DAPT Study shows dual antiplatelet therapy reduces bleeding-related mortality

Fatal bleeding is rare with extended dual antiplatelet therapy, according to a secondary analysis of the DAPT Study presented for the first time today at ESC Congress. Bleeding-related mortality accounted for a minority of deaths in patients treated with dual antiplatelet therapy beyond one year.

"Given the lack of adequate randomised trial data, there is considerable uncertainty in the medical community regarding the duration of dual antiplatelet therapy after percutaneous coronary intervention (PCI)," said principal investigator Dr Laura Mauri, a cardiologist at Harvard Medical School, and the Brigham and Women's Hospital in Boston, US. "The Dual Antiplatelet Therapy (DAPT) Study compared the benefits and risks of 30 versus 12 months of dual antiplatelet therapy in preventing stent thrombosis or major adverse cardiovascular and cerebrovascular events in patients treated with a coronary stent."

After coronary stent placement with drug-eluting (DES) or bare-metal (BMS) stents, patients were given open-label aspirin plus thienopyridine (clopidogrel or prasugrel). After 12 months, patients who were treatment-compliant and event-free (myocardial infarction, stroke, moderate or severe bleeding) were randomised to continued thienopyridine or placebo, each in addition to aspirin, for an additional 18 months. At month 30, patients discontinued randomised treatment but remained on aspirin for three months.2 Results in the 9 961 patients treated with DES showed a reduction in ischaemic cardiovascular events but an unexpectedly higher mortality rate with 30 months of dual antiplatelet therapy compared to 12 months.3

This new and much-awaited analysis examined causes of death in all 11 648 randomised patients treated with either DES or BMS. All deaths were carefully reviewed and adjudicated by an independent committee of cardiologists and oncologists who were blinded to the randomised treatment groups. Any death that was possibly, probably or definitely related to any prior clinically-evident bleeding event was adjudicated as "bleeding-related", and any death that was possibly, probably, or definitely related to a malignancy or to complications from treatments specifically administered for the malignancy was adjudicated as "cancer-related". Fatal bleeding was defined using the Bleeding Academic Research Consortium (BARC) definition.

The investigators found mortality rates during the randomised treatment period of 1.9% in the group of patients taking 30 months and 1.5% in the group taking 12 months of dual antiplatelet therapy (p=0.07). While there was no difference between the two randomised groups during that same period in the rates of cardiovascular mortality (1.0% vs 1.0%, respectively, p=0.97), rates of non-cardiovascular mortality were significantly different (0.9% vs. 0.5%, respectively, p=0.01) (Figure 1).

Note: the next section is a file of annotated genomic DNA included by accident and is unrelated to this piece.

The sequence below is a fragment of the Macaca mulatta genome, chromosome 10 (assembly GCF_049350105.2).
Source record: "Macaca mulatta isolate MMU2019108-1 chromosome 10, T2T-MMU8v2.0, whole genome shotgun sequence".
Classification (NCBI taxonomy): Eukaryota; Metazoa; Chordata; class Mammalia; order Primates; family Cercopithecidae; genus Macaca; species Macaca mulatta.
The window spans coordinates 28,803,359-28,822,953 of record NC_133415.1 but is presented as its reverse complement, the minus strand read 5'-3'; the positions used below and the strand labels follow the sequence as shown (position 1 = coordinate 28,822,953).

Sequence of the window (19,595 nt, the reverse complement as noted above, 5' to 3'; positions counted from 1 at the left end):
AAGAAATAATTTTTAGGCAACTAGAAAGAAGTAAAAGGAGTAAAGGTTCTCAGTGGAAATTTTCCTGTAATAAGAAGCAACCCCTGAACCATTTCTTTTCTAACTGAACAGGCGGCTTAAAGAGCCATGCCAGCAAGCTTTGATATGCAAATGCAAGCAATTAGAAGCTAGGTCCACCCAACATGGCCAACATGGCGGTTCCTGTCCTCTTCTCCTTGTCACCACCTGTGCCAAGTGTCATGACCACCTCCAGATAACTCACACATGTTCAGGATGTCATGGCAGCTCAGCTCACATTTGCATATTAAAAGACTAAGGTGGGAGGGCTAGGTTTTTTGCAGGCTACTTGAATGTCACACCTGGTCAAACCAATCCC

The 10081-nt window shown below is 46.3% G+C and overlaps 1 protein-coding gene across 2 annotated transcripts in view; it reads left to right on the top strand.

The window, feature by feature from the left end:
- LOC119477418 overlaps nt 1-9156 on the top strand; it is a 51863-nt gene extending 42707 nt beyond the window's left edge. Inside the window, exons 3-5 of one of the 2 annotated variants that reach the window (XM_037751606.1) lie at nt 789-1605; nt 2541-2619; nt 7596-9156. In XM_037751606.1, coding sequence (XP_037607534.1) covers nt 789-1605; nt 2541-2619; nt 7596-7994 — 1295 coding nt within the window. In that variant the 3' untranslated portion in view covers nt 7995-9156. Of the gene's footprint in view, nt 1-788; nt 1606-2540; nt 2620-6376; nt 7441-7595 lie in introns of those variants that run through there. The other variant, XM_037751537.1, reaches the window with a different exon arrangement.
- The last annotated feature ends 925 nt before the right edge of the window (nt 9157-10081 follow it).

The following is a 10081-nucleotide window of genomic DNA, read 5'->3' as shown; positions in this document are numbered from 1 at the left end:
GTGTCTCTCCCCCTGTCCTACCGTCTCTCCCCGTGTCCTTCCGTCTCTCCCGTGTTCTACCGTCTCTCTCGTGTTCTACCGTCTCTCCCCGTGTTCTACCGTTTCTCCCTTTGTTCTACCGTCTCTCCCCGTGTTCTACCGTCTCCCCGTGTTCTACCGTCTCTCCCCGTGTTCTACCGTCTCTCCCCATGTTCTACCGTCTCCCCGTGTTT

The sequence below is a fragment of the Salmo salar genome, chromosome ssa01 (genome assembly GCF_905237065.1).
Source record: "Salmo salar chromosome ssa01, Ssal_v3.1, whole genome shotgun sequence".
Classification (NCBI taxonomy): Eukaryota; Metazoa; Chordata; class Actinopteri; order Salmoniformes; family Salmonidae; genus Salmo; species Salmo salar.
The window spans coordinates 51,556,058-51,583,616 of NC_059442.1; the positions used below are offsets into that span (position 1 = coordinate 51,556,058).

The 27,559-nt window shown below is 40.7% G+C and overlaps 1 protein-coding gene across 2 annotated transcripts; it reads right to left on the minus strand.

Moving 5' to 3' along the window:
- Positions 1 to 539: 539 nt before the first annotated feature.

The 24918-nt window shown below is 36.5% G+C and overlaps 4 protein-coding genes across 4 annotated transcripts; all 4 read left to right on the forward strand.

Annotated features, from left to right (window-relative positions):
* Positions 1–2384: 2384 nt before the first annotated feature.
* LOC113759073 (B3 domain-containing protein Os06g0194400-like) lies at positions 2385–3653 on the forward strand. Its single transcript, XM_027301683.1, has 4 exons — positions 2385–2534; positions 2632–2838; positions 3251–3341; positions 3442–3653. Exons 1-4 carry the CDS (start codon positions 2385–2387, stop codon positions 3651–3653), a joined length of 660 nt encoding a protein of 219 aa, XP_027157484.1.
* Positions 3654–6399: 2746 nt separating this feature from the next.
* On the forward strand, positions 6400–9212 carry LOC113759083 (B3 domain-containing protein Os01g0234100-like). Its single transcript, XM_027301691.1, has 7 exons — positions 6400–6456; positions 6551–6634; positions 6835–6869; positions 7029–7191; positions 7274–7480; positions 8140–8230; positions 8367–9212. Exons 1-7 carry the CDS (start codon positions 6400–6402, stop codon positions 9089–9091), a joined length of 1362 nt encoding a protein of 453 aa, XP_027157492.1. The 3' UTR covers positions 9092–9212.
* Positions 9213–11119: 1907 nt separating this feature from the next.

Over the 21 month follow-up period (18 months of randomised treatment plus 3 months of aspirin monotherapy), there were no differences between randomised groups in rates of fatal bleeding or death related to any prior bleeding. In an exploration of cancer-related deaths during this same time period, whereas there was no significant difference in the incidence of cancer between randomised groups, cancer-related deaths occurred in 0.6% of the group taking 30 months of dual antiplatelet therapy vs. 0.3% in those taking 12 months (p=0.02). However, after excluding the cancer-related deaths that occurred in patients whose cancer was diagnosed before enrolling in the DAPT Study, the difference in cancer-related death became non-significant (0.4% vs. 0.3%, respectively, p=0.16), and these cancer-related deaths were rarely related to bleeding (0.1% vs. 0, respectively, p=0.25).

"This analysis of the DAPT Study provides valuable insight to suggest that fatal bleeding is rare with extended dual antiplatelet therapy and may be avoided with careful patient selection," said Dr Mauri. "While cancer-related death was higher in the group treated with 30 months of dual antiplatelet therapy, this finding was no longer significant when patients with a pre-existing diagnosis of cancer were removed from the analysis."

She concluded: "Given the clear benefits of dual antiplatelet therapy in reducing myocardial infarction, these medications remain essential for patients with acute coronary syndromes or coronary stents. The relationship with cancer requires further investigation."


Harvard Medical School


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